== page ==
From the Chronicle of Catholic Education.
Yesterday, the Michigan man who earlier this month settled a sex-abuse case against the Catholic Diocese of Lansing for $225,000 spoke out at a press conference.
Read his full statement here. It is quite compelling.
He says he is coming forward as part of his healing process and "to help other survivors find the courage to seek help."
My wife and I went out last weekend to an observatory site outside of the city run by the local astronomy society. We took our amateur telescope and joined a dozen others to look at and around the constellation Sagittarius, which is located in the southern skies now.
Yesterday on our Web site, we posted this commentary, A congress for the laity in Asia without the 'church of Asia'?, about a congress for Asian laity organized by the Pontifical Council for the Laity.
Here's a Catholic News Service story about the conference opening:
ProPublica, the independent, non-profit cooperative that produces investigative journalism in the public interest, is keeping a close watch on the Gulf Coast oil disaster. As other news outlets, seeemingly wrap up their coverage of the disaster, ProPublica keeps churning out reports.
Twenty one dioceses in the United States now have more than 200 permanent deacons, according to the latest report from the Center for Applied Research in the Apostolate (CARA) at Georgetown University.
Chicago, with 646, Trenton (442) and Galveston-Houston (383) lead all others. All U.S. diocese now have permanent deacons.*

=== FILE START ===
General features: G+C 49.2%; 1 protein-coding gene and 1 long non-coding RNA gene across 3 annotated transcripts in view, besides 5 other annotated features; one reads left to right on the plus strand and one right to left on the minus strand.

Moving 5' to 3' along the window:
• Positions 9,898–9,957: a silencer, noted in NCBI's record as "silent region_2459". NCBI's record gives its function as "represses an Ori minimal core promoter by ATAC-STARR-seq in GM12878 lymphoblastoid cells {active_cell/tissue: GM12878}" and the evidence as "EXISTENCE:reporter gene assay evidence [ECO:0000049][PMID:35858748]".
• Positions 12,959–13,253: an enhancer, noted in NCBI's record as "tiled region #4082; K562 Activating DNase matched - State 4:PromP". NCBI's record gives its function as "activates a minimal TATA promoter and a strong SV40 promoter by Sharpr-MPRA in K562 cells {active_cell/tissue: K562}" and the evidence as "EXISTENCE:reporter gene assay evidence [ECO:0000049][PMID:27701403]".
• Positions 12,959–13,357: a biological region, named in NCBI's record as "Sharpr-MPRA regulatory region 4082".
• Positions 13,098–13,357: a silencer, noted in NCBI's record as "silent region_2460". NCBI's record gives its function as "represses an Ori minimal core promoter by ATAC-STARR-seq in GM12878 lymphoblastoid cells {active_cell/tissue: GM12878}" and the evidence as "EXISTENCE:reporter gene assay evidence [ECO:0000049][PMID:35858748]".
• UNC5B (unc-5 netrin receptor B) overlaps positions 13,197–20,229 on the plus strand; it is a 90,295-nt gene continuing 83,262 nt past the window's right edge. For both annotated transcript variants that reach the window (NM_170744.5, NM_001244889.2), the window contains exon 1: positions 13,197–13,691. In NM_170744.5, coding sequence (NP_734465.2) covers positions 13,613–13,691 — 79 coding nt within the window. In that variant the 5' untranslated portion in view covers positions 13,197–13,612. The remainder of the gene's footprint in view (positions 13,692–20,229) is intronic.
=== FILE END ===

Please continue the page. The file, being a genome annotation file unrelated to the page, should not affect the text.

In NCR's Sept. 3 print issue, Judy Gross writes about "the myriad pressures" of military chaplains. (See Spiritual leaders in the battle zones). She begins her story with Fr. Kenneth R. Beale, an active-duty Air Force major and chaplain who at the time of the interview was preparing for his ninth deployment since 1996.
Catholic News Service, today filed this story from the U.S. military archdiocese:
By Melanie Spencer
Catholic News Service
tHOUSTON -- Although the word "veterans" might conjure up visions of those close to or at retirement, veterans today are just as likely to be young people left injured physically or emotionally by war, says Archbishop Timothy P. Broglio of the U.S. Archdiocese for the Military Services.
This is from the arts calendar for the Milwaukee Sentinel Journal:
Vermont artist Janet McKenzie won the National Catholic Reporter's competition for a new image of Jesus in 1999 and has received wide attention - both positive and negative - for her paintings ever since.